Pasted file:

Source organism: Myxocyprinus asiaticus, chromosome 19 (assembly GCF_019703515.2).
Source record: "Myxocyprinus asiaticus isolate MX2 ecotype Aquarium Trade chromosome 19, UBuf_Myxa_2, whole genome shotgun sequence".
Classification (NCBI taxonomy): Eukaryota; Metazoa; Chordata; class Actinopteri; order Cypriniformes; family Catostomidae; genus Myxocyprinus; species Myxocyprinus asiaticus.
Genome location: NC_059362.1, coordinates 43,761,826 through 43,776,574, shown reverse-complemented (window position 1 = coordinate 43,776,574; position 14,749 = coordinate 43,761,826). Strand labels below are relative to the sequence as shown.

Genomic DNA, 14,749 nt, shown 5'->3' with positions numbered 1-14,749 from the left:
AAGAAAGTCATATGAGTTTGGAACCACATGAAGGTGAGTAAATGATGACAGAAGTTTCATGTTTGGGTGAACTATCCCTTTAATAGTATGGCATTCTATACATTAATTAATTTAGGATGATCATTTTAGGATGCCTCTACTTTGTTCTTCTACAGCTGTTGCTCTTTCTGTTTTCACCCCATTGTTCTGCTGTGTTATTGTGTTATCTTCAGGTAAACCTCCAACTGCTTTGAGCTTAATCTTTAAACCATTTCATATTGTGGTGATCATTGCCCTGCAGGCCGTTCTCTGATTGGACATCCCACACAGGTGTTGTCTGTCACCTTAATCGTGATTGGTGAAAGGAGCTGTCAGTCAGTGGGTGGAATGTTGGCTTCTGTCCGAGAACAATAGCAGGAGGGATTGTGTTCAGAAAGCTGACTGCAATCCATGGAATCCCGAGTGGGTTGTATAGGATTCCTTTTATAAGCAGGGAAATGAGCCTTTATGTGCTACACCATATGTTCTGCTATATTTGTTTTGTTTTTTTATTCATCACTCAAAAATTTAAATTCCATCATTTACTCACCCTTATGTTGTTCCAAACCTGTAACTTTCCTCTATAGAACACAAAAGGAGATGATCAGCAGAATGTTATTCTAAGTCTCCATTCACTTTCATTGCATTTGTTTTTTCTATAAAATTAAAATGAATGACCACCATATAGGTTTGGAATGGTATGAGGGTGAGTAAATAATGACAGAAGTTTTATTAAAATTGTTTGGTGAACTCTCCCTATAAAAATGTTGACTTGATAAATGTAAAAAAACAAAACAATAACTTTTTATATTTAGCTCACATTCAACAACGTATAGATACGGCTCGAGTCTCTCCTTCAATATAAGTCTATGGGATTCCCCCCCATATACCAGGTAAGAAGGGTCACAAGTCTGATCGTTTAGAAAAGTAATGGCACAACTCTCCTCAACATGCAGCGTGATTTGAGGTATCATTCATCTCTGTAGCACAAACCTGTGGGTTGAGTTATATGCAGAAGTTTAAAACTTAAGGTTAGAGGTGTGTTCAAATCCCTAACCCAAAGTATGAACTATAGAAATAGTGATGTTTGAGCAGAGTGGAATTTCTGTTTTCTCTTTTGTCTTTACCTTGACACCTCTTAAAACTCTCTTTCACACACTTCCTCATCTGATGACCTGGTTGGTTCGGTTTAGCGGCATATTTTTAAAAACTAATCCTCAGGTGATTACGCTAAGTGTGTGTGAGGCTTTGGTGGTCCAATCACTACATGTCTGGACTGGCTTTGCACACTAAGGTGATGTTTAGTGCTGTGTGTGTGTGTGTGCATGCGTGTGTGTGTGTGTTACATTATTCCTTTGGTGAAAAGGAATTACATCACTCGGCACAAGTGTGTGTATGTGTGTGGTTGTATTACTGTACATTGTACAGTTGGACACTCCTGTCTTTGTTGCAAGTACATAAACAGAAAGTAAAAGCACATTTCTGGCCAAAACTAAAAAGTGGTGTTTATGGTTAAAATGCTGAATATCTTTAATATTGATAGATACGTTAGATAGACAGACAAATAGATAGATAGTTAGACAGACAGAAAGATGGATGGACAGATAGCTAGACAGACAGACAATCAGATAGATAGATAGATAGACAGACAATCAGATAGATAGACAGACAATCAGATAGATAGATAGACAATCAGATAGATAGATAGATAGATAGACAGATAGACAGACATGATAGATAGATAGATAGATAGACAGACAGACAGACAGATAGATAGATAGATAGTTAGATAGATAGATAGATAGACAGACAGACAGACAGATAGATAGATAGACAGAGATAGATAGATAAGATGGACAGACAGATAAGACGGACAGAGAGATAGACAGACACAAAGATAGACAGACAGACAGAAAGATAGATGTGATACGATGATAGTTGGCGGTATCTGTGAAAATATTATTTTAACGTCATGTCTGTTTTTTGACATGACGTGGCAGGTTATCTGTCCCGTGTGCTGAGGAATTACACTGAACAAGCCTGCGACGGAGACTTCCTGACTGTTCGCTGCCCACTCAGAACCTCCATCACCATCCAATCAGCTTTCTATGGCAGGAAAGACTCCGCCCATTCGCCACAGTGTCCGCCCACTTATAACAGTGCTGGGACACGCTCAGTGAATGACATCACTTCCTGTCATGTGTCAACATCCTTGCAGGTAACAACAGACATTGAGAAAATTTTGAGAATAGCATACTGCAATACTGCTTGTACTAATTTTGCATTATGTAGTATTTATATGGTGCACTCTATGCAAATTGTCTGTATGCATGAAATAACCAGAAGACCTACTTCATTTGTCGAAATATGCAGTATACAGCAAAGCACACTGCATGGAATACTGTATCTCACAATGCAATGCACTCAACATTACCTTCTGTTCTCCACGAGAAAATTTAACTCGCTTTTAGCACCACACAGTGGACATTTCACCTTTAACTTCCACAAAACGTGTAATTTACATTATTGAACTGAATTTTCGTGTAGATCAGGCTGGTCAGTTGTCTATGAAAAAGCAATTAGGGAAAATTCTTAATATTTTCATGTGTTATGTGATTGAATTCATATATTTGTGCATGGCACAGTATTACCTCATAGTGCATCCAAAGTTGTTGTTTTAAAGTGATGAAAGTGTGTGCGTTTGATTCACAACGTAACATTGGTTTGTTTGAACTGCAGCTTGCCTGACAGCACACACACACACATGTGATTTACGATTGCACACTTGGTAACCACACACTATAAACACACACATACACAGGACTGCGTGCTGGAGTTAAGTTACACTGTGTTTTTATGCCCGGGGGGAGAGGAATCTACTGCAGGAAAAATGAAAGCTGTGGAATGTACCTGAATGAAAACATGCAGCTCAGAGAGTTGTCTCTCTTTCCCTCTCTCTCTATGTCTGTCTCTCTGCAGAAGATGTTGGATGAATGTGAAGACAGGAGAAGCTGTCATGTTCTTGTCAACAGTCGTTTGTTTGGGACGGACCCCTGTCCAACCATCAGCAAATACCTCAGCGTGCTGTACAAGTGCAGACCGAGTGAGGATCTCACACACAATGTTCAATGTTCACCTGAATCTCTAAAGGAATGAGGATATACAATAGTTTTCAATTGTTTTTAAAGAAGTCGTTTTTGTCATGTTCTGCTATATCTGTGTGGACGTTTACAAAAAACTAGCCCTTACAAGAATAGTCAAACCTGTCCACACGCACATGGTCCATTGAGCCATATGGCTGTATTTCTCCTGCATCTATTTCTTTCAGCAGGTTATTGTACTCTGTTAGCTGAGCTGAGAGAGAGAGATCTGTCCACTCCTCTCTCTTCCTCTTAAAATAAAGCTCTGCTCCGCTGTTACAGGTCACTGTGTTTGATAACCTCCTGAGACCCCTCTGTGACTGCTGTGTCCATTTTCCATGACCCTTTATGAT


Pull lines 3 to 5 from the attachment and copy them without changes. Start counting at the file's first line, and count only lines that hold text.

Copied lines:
Classification (NCBI taxonomy): Eukaryota; Metazoa; Chordata; class Actinopteri; order Cypriniformes; family Catostomidae; genus Myxocyprinus; species Myxocyprinus asiaticus.
Genome location: NC_059362.1, coordinates 43,761,826 through 43,776,574, shown reverse-complemented (window position 1 = coordinate 43,776,574; position 14,749 = coordinate 43,761,826). Strand labels below are relative to the sequence as shown.

Genomic DNA, 14,749 nt, shown 5'->3' with positions numbered 1-14,749 from the left: